How Endpoint Protector DLP can secure your data on Linux endpoints


See how you can setup Data Loss Prevention policies on Linux endpoints, what exit points Endpoint Protector covers, and what type of sensitive data it can detect and block. This video explains how our DLP product can help you protect confidential business information and employees’ records against data breaches on Linux machines (various distributions like Ubuntu, RedHat, CentOS, OpenSUSE), taking you step by step through the policies building. Stop users from uploading, sending, and copying/pasting confidential data from Linux workstations to the cloud, to online applications and to portable storage devices.


"Hi, I am Zoran and in this video, I am going to show you how Endpoint Protector DLP can secure your data on Linux endpoints.

The first step is to install your proper client software for your Linux machine. I am using Ubuntu 14.14 on this computer and I already have the client software installed. The agent is visible in the taskbar right here. The next step is to access the Content-Aware Protection section and create a new policy under Content-Aware Protection policies. We can choose between a Standard and a HIPAA policy, but Endpoint Protector helps with PCI DSS and other compliance regulations as well.

Let`s go with a standard policy where the first step inside the policy is to choose in the policy will work on Windows, macOS or Linux computers. We have to make this selection, because there are applications that are available on Windows, but not available on Linux, and also the other way around. The policy name will be "Linux test" and then we will set up the policy not just to report the policy violations, but also to block them. We can leave the Threshold, the number of policy violations on 1, and move to the next phase where we have to select the exit points though which the sensitive data can leave the company's computers. Here is a list of applications. We can choose from the most important web browsers, email clients, Instant Messaging applications, cloud services, and some social media and other applications. The last step is to define what is sensitive data for us as an organization. Because depending on the company type and profile for every company it can be different. The first filter on the bottom of the page is called File Type Filter Blacklist which allows us to choose from different file types. I am going to select the PDF and PNG files. After saving the policy the file step is to choose which computers and users should the policy be applied. I will select my computer, the default user is selected automatically. Save the changes and from this point on whenever I will try to upload the PDF or a PNG file on a web browser, send it out by Skype or by email, the Endpoint Protector client will block the file transfer and report it to the server because the policy is set on Block and Report.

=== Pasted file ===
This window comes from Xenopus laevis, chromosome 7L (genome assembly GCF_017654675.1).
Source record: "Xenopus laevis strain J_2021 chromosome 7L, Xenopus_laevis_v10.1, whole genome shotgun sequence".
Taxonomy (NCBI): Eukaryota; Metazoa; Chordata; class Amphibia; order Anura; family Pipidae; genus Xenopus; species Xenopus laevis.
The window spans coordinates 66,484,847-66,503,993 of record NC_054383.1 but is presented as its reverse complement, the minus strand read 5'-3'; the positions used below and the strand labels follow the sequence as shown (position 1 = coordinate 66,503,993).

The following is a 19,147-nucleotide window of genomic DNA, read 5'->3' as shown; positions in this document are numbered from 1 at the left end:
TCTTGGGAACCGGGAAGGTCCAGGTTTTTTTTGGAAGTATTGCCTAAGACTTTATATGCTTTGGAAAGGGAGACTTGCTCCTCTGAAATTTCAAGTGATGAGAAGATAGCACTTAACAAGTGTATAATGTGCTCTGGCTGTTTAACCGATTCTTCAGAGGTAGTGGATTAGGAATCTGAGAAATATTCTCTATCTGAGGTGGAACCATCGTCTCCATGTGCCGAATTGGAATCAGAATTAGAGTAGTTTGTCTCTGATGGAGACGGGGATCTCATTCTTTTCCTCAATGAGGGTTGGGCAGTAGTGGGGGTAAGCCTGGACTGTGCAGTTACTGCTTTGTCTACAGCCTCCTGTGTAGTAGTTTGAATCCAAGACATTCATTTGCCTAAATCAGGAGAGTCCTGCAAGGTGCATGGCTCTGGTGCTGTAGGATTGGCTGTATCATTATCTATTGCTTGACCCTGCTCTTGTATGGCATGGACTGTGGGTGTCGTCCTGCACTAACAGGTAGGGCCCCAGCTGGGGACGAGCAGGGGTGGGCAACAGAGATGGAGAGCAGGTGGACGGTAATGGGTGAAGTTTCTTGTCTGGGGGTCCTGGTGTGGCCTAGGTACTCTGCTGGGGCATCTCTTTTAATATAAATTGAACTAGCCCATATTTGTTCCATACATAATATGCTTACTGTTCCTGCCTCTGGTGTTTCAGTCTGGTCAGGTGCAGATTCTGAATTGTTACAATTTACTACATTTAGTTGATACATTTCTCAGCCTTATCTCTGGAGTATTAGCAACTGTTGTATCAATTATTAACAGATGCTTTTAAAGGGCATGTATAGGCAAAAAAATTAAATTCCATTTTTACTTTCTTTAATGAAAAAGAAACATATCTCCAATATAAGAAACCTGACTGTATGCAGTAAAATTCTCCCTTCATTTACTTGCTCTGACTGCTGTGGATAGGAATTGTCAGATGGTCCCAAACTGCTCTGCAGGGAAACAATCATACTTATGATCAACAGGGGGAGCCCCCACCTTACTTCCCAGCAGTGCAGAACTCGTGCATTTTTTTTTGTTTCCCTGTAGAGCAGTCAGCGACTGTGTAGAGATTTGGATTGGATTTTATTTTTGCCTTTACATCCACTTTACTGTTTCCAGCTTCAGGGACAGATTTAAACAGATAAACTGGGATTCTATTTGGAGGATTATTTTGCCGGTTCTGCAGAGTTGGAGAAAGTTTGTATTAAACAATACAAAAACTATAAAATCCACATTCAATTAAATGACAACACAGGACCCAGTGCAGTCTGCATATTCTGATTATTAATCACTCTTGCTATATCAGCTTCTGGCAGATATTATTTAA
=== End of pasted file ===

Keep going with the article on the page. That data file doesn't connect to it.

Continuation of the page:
Let me show you how this works and how looks like for the user. I will go to this website which is called, where I can just drag and drop files and upload them to the cloud. I have a PDF file here on my desktop. I will drop it here and click on the upload button. We can see a notification in the right corner and the file upload will stay at zero percent. The policy violation logs available for the Administrators of Endpoint Protector are very granular and detailed. Let`s see what just happened on my Linux machine a few seconds ago. On the Reports and Analysis -> Content-Aware Report there is an event Content Threat Blocked. It happened on computer "reader" which is my Linux machine, the IP address of my computer, the user logged in, The policy that we just created called "Linux test", the Destination was a web browser more specifically Firefox, the Name of the file, the Hash of the file, the size and it was blocked because it`s a PDF file. And of course, a very accurate time stamp showing us the date and time of the policy violation. But blocking file transfers based on the file type is not always a good idea, because not every PDF or PNG file will contain sensitive data. So many organizations prefer to scan the files and block the transfer only if sensitive content is detected inside the file.

This tool can be set up under the second and third tab in the Content-Aware Protection policy and these tabs are called the "Predefined Content Filter Blacklist" and "Custom Content Filter Blacklist". In the Predefined tab, we can quickly select items from a predefined list of Personal Identifiable Information, such as Credit Card Numbers, Addresses, E-mail addresses, IBANs or even Social Security Numbers. The "Custom Content Filter Blacklist" allows us to add keywords, sensitive terms into a dictionary. Keywords that are relevant for our company or business, so one or more of these words or expressions are detected in a document, the file transfer will be blocked and reported to the Endpoint Protector server. The keywords can be easily added under "Custom Dictionary". For event more granularity and to maintain employees' productivity it is possible to set up Content-Aware Whitelist based on MIME Type, File Hash, File Location, E-mail Domain or URL. But also Blacklist based on File Names, File Location or Regular Expressions. Blocking and analyzing sensitive data transfers over the web is not enough for a full data loss prevention solution.

This is way Endpoint Protector also provides a very powerful Device Control module to block portable storage devices and peripheral ports, and monitor the data transfers to authorize devices. The Device Control module is fully compatible with Linux, and to learn more about how it works check out my video called "How to setup rights in Endpoint Protector 4".

More data loss prevention features are available for Linux so please feel free to give them a try.

Thank you for watching!"

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